This article was translated by John R. Bopp

Today, at 7am, while our readers were getting their daily email with the blog updates, the BBC published an amazing and detailed article about Basque on their website.

Anna Bitong wrote this fantastic article, which was curiously placed in the “Travel”, not “Culture” section.  Still, it’s an extraordinary article that will help so many readers all around the world get interested and perhaps even a bit fond for this language and its people, who have been able to preserve this piece of cultural world heritage through the centuries.

When we read the descriptions of the changes that happen upon arrival in the Basque Country that can be found at the beginning of the article, we couldn’t help but remember the description John Adams, one of the Founding Fathers of the US, and its second president, gave on his trip through the Land of the Basques via Orduña on his eventful trip from the Revolutionary War being fought in the New World to the French court in 1779.

Basque, as the article states, is quite probably the direct heir to the language that was spoken by the cavemen who lived in the Basque-Cantabrian refuge during the last ice age, and by the first colonizers of Europe at the end of that ice age.  What is scientifically proven is that there is a direct relationship between those men and today’s Basques.  For those who’d like to know more, there’s a ton of information throughout our blog.

We can’t fault anything about this magnificent article.  All we can do is thank the author for showing such care and interest in telling the world about the language from this tiny corner of the world.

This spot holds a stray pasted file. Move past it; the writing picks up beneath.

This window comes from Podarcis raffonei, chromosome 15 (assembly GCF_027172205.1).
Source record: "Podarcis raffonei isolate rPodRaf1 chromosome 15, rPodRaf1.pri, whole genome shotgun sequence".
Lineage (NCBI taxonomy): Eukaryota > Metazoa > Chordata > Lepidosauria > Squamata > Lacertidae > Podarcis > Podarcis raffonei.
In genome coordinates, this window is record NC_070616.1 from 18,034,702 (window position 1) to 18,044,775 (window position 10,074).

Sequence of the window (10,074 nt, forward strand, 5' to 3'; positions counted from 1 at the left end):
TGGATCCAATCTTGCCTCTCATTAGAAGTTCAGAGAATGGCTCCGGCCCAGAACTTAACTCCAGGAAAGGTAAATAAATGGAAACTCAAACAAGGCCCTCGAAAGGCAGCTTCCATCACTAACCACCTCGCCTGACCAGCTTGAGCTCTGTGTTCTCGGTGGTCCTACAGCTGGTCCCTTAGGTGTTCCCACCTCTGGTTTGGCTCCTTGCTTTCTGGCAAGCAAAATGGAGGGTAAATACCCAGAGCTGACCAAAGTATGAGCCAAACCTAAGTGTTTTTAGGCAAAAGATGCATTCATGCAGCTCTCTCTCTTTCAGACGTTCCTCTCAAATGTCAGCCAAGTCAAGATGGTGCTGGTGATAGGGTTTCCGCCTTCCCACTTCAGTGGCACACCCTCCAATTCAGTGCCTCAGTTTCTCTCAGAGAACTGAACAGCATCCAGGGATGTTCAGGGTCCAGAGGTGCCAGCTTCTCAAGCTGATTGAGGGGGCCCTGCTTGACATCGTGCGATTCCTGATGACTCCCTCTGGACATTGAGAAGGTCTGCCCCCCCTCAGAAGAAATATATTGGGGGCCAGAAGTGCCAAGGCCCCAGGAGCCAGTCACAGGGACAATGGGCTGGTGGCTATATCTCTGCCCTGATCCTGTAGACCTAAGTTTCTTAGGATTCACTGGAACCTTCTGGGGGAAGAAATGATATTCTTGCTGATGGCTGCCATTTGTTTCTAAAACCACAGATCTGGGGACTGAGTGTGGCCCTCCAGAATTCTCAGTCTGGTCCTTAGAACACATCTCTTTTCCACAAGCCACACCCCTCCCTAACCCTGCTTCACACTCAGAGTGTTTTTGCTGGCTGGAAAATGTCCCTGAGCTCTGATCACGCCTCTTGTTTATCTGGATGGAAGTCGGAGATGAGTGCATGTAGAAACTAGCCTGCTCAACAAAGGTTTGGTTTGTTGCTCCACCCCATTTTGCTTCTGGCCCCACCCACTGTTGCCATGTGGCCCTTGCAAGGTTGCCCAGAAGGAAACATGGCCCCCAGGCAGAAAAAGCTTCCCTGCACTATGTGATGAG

Of course, there are things we wish were different, especially the relationship between the language and the ETA, or violence in general.  Unfortunately, things are the way they are and we’ll have to live for many more years with the baggage that relates everything Basque, sooner or later, with terrorism.

Still, many thanks to Anna Bitong for her excellent work, and we hope that she’ll come often to our nation, the Land of the Basques, because she has many things to discover and tell.

BBC – 24/7/2017 – Gran Bretaña

The mysterious origins of Europe’s oldest language

From my car window, I watched Spain transform. From Madrid in the country’s centre to the coastal north, empty land and grazing cows turned to misty green mountains and a shimmering harbour full of boats. I had driven north before, but this was the first time I’d stopped in Getaria, a medieval fishing village with beaches, vineyards and the 15th-Century baptismal church of native son Juan Sebastian Elcano, the first person to sail around the world.

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